September 12, 2013

The Infinite Tides

The main character of THE INFINITE TIDES by Christian Kiefer is an astronaut and engineer who attains his life's goal when he boards the International Space Station, where he will install and test a component that he designed. But during Keith's months-long mission, a tragedy strikes his family back home. When he is finally able to return to Earth, he's confronted with an empty shell of his old life. Keith longs to be back in orbit, where he was fully occupied with his work and the happiest he'd ever been. Instead he's aimless for the first time, and what's left of his life keeps unraveling further.

As you might expect, this is a fairly depressing story overall, but it's full of moments that are amusing and even hilarious. Keith isn't great at interacting with people and would prefer to stay out of everyone else's way, but he meets several neighbors who drag him into their own complicated lives. The characters are all well developed and fascinating, especially Keith. I really felt for him as he struggles with grief and anger and a desire to lose himself again in his love of numbers, the only things that make sense.

This is a character-focused novel in which not a lot happens, but that's by design. Christian Kiefer was one of the staff members at the Community of Writers at Squaw Valley, where I had the opportunity to meet him and hear him talk about his book. He described it this way (paraphrased from my notes): "It's about a man living in a cul de sac, and almost the whole book takes place in his empty house in an unfinished neighborhood, or in Starbucks. Previously he was orbiting Earth, going in circles. Every day is the same, like in the movie Groundhog Day. He doesn't know what to do with himself every day. But other things are poking in, more and more as the story goes along, and by the end he is longing for the days when he had nothing to do."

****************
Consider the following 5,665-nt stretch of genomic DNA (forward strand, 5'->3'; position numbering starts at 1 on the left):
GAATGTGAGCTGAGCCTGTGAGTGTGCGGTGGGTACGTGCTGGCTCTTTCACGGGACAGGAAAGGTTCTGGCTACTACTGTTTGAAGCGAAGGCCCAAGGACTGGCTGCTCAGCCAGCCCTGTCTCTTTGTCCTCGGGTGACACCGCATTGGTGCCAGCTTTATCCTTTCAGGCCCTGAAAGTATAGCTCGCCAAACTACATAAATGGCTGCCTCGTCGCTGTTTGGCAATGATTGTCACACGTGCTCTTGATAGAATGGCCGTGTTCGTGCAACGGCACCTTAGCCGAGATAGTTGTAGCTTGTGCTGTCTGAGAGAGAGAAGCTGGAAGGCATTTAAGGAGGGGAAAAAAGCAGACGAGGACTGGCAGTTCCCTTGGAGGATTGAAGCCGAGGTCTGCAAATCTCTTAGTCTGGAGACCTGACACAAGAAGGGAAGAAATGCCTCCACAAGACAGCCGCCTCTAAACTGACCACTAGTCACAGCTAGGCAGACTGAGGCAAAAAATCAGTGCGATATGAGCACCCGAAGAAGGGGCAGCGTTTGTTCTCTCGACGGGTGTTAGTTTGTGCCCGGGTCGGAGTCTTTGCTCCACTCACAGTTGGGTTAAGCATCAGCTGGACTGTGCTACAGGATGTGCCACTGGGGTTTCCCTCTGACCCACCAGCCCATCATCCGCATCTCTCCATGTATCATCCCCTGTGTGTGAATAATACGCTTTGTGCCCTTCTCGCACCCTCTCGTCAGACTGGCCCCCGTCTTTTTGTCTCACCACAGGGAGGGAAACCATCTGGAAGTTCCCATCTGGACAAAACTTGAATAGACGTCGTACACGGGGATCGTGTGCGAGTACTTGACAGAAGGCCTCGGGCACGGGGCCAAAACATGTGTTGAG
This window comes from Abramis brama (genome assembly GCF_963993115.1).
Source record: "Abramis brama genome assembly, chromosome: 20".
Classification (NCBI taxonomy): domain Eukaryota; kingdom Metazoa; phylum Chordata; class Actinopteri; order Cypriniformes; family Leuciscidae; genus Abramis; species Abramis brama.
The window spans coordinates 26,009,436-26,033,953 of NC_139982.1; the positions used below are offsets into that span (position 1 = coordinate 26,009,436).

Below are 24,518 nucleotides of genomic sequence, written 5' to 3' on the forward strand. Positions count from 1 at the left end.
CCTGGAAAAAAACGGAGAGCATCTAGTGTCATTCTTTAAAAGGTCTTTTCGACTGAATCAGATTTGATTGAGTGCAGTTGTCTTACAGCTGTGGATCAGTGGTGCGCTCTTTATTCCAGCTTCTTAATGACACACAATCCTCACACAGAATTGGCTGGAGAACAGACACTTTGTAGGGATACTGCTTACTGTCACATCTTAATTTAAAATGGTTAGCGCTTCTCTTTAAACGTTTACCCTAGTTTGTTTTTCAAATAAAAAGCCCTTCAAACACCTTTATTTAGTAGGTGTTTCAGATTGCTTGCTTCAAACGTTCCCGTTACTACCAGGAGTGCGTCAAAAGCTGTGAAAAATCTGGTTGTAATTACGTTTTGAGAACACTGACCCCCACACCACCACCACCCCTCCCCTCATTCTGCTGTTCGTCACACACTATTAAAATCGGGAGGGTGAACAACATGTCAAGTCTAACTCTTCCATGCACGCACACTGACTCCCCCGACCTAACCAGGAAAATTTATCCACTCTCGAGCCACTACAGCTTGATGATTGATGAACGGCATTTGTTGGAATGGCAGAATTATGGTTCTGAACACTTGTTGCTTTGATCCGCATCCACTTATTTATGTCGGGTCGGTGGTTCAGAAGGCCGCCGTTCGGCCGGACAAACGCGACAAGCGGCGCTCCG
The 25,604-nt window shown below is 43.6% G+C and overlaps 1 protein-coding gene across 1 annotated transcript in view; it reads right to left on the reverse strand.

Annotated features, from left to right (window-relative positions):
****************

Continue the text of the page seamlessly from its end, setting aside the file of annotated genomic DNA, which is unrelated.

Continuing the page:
THE INFINITE TIDES shares several elements with SHINE SHINE SHINE by Lydia Netzer, which I raved about last year, though the two are very different in tone. I asked Kiefer if he'd read Netzer's novel, and he said the two of them had become friends and critique partners because of their books. I love the idea of two novelists I admire looking over each other's work. THE INFINITE TIDES is another strong recommendation, and Kiefer is another writer I can't wait to read more from.

Good Stuff Out There:

→ Juliette Wade examines how to weigh the quality of feedback based on different reader reactions: "I don't know about everyone, but I am most likely to take advice when it comes from someone who obviously understands what I'm trying to do. A person who 'gets it' is the one who can sense the vision of what I'm trying to achieve -- and their vision matches pretty well with mine. In this case I'm going to be very careful before I reject anything they say, because they and I are working toward the same goal."

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